Bring on wedding belles and beaux
Most of us still desire that lifelong romantic commitment
So far so good on Married at First Sight!
Luke and Lacey have hit it off in a cute and comedic fashion. Dom is totally smitten with Claire (who got over his height pretty quickly, pegging him as just the loveliest man ever). Vicky wants to take it slow with Andrew.
But Brett and Angel were so happy with each other, they just couldn’t stop smiling.
Two more weddings to go.
As we wait to meet the final couples tonight, it’s timely to consider how this thing — “the couple” — structures our daily lives.
Not only is society firmly centred around the couple (the nuclear family is considered the norm), but the romantic pair is also positioned as the ultimate relationship goal.
As much as the Western world has become liberalised about sex, my academic research indicates most people are still chasing that romantic ideology of “The One” — even if they are delaying the process.
We largely have the freedom to choose how, when, where and with whom we have sex. Yet most of us still desire that lifelong romantic commitment to do it in.
Being single eventually gets difficult. It has a stigma attached to it, and it gets harder as you get older and people start to pair off — how many times can you be the third or fifth wheel?
It might be okay to be single in your 20s — you might be studying, focusing on work, or travel — but being single in your 30s and beyond is a major stress for most, particularly when friends and family have children and spend more time with similar couples. When matching up couples for
Married at First Sight, I was surprised by how many younger applicants there were.
At 25, or even 30, have you really exhausted all your options — or is it that the pressure to find The One and settle down is so powerful you’re willing to put your destiny in the hands of experts and go on a televised social experiment to find it?
It’s often taken as “normal” or natural to need to be paired off. But the prominence placed on this for our intimate relationships and in some ways for our whole society requires analysis.
For example, monogamy is not a requirement for sex, love, or procreation — but we’ve been led to believe it is.
Historically, monogamy has been useful to control sexual conduct, as well as help keep track of which offspring are whose — and who is financially responsible for them.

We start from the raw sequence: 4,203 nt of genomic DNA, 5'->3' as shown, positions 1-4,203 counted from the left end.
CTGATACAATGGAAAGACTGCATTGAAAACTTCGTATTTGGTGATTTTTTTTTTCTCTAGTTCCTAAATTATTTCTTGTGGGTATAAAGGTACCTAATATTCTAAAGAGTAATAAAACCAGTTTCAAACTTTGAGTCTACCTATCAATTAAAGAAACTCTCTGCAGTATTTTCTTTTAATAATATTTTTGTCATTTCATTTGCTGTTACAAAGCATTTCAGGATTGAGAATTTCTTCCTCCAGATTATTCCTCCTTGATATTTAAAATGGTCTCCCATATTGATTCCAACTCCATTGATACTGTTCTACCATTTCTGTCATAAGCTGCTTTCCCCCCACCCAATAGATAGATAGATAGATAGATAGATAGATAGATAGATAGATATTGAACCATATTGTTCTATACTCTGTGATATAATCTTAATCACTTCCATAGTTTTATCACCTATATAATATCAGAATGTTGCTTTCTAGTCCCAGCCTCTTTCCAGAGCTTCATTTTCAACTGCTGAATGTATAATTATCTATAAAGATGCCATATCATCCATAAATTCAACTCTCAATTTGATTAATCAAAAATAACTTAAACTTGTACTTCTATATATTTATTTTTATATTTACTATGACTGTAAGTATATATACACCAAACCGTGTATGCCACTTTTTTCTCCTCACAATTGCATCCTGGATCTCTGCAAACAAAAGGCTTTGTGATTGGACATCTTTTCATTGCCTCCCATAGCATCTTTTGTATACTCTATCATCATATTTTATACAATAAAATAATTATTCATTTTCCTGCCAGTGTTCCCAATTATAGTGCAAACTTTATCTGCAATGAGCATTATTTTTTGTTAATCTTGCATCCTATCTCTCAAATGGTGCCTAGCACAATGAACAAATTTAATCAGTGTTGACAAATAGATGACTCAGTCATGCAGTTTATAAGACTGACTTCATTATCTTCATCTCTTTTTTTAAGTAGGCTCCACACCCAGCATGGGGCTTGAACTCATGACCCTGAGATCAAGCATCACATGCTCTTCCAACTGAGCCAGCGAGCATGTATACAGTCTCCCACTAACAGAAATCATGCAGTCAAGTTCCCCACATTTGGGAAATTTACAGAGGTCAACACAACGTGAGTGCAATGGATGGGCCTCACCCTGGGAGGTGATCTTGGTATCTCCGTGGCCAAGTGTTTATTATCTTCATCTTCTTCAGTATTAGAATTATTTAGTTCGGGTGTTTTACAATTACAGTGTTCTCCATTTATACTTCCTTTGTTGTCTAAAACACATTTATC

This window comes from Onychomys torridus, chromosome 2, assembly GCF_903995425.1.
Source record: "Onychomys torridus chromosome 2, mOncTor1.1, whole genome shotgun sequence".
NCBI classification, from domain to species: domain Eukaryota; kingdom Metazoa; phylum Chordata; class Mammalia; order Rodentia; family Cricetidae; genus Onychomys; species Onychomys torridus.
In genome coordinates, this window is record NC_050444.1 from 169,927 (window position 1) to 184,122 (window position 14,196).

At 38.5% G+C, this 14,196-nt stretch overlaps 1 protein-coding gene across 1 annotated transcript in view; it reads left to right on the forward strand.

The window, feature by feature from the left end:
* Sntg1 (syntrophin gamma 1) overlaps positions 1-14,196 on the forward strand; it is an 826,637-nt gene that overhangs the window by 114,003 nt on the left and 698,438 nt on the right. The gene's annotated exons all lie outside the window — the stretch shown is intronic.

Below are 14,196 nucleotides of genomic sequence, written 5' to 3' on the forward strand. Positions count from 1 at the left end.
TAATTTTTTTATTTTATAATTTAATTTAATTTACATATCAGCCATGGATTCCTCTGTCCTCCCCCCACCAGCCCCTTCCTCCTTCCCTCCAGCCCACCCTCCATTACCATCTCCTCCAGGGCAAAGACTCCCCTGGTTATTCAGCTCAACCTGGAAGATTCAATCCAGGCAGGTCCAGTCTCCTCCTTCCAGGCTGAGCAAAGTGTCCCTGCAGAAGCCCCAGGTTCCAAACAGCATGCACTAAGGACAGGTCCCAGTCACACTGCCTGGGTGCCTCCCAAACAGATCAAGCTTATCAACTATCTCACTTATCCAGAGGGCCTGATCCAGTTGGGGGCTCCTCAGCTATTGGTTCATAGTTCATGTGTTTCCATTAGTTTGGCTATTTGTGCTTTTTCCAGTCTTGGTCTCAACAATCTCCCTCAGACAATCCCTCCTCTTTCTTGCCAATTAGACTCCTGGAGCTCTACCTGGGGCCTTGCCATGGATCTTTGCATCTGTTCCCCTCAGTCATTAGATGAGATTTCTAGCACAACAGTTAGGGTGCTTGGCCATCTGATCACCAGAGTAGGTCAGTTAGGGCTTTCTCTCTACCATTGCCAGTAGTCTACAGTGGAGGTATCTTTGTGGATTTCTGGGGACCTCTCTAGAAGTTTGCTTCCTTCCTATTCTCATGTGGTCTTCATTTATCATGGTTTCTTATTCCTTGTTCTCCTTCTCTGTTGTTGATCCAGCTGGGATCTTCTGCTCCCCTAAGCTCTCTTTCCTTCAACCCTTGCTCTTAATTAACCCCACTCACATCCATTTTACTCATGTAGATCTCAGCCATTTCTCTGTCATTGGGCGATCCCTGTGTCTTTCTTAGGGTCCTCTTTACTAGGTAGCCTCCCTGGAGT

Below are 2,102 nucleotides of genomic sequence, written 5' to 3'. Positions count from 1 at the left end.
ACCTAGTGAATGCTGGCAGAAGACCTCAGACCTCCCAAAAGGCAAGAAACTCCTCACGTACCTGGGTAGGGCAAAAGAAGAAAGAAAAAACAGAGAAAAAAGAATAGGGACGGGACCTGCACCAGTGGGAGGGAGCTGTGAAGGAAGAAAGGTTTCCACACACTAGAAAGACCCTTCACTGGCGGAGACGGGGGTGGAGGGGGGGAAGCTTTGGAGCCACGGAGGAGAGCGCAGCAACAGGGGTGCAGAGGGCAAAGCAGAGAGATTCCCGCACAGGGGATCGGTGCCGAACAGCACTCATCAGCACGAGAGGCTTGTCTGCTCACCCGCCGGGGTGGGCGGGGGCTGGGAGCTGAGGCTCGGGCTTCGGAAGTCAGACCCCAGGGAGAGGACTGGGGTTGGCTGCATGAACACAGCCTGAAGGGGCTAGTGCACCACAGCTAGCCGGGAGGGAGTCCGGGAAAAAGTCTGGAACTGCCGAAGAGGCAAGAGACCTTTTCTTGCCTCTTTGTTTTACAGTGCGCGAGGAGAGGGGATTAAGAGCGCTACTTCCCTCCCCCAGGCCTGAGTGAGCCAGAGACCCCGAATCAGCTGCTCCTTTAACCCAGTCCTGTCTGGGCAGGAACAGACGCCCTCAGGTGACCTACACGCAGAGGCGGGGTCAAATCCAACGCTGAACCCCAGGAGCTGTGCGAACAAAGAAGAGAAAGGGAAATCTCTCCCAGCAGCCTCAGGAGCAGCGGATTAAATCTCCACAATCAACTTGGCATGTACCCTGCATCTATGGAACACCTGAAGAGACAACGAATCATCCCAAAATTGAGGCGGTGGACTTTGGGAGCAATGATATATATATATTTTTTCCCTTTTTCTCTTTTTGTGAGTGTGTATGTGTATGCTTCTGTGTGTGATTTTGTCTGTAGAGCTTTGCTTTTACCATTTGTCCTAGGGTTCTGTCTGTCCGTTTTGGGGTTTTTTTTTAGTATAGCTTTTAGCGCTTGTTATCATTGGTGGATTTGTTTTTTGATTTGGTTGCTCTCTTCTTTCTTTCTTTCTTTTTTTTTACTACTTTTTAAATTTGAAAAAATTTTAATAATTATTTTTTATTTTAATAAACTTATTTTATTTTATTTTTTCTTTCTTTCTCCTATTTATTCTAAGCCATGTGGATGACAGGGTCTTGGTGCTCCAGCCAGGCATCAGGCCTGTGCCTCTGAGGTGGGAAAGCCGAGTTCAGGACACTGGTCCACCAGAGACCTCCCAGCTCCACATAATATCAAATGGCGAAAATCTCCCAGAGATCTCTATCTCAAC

As religious and moral discourses have softened in favour of secularism and liberalism, I’m surprised how strongly the traditional concept of love, as tied to marriage and lifelong coupledom, remains intact.
I’m not saying we shouldn’t commit to one person, but I wonder if we’re long overdue for some diversity and plurality in our options.
Recent research I undertook on casual sex revealed a hierarchy of respectability that structures our sexual behaviour.
The ranking of sex/relationships, from ideal to least ideal was, from the pinnacle: monogamous relationships with The One; monogamous relationships; dating in search of The One; long-term casual sex relationships — aka friends with benefits — a one-night stand; and finally, at the bottom, the booty call.
Notably, in this hierarchy, the more emotionally involved or committed a sexual relationship, the higher its status.
Although sex ostensibly holds an important position in determining relationships and commitment — here it was the “emotional” involvement, the involvement beyond sex, that increased the status and meaning of a relationship.
It would seem our new moral compass is emotional intimacy, in the contemporary context. It’s how we judge the worth of intimate relationships.
What does this mean for coupledom and marriage? Do we get the emotional intimacy we dream of? Can such emotional intimacy survive the pressures of working, having children and other family obligations, and stand the test of time?
Most intriguing, through Three’s new social experiment, can our
Married at First Sight participants find the emotional connection that could bind them for life?
Lovebirds Luke and Lacey have happily hit it off in an amusing fashion.